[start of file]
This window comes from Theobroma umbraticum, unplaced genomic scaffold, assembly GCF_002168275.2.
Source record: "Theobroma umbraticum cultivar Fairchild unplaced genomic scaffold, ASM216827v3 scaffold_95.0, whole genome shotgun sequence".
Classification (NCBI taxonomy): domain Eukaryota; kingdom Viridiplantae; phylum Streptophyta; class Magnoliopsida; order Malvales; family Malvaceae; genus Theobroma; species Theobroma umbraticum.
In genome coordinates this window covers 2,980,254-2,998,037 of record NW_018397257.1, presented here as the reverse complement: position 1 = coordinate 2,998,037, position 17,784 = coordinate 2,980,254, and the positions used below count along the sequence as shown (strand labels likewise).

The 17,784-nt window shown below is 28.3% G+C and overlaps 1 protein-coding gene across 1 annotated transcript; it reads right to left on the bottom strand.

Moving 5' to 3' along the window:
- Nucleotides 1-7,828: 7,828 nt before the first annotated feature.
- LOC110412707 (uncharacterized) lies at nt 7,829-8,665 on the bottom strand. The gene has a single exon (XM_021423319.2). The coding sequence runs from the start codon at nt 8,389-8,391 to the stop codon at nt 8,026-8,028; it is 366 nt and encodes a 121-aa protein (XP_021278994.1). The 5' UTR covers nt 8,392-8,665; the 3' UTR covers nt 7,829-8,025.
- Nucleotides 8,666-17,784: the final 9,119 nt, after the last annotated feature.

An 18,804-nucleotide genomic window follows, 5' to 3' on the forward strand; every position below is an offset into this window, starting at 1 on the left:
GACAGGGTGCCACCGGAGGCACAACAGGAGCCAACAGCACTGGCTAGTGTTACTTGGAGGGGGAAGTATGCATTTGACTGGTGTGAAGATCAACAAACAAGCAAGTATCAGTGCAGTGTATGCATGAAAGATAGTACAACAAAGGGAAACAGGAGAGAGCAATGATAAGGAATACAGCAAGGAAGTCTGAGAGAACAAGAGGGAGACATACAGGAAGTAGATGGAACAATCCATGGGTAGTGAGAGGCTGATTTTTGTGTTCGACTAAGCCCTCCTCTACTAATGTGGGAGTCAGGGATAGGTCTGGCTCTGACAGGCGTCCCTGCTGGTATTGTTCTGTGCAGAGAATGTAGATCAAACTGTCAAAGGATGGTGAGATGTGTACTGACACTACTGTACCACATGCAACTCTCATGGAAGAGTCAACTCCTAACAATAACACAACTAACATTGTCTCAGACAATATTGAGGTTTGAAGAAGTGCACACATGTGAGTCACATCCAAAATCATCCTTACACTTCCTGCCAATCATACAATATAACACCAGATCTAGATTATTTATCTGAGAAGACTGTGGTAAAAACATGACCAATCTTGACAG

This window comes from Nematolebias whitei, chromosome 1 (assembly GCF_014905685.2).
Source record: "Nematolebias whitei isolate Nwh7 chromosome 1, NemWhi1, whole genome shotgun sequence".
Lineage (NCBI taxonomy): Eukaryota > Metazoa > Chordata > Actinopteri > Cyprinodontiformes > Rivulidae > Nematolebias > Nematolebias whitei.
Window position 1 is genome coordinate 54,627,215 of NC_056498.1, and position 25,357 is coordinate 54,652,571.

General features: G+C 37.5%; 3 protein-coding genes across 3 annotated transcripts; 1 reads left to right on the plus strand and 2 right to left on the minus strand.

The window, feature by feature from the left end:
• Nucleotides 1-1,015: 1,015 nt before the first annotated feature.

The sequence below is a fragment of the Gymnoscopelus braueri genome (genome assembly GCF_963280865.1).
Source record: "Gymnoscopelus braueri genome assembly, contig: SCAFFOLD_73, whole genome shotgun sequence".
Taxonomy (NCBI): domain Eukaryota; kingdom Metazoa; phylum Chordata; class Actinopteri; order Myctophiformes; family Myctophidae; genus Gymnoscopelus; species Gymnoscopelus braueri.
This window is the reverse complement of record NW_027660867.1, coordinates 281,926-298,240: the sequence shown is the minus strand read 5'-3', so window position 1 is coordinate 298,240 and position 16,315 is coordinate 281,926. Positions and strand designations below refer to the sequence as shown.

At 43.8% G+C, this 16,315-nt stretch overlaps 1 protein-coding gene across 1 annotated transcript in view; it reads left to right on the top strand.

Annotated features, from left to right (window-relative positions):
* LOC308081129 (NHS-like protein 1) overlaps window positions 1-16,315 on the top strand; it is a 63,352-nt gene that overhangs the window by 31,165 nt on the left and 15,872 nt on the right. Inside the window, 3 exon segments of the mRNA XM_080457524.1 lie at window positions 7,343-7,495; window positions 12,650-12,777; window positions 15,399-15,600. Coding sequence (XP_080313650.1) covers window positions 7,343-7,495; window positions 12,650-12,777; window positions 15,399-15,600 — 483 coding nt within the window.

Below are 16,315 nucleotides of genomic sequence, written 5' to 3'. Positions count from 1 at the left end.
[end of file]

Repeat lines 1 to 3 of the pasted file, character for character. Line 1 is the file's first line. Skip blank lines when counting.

This window comes from Theobroma umbraticum, unplaced genomic scaffold, assembly GCF_002168275.2.
Source record: "Theobroma umbraticum cultivar Fairchild unplaced genomic scaffold, ASM216827v3 scaffold_95.0, whole genome shotgun sequence".
Classification (NCBI taxonomy): domain Eukaryota; kingdom Viridiplantae; phylum Streptophyta; class Magnoliopsida; order Malvales; family Malvaceae; genus Theobroma; species Theobroma umbraticum.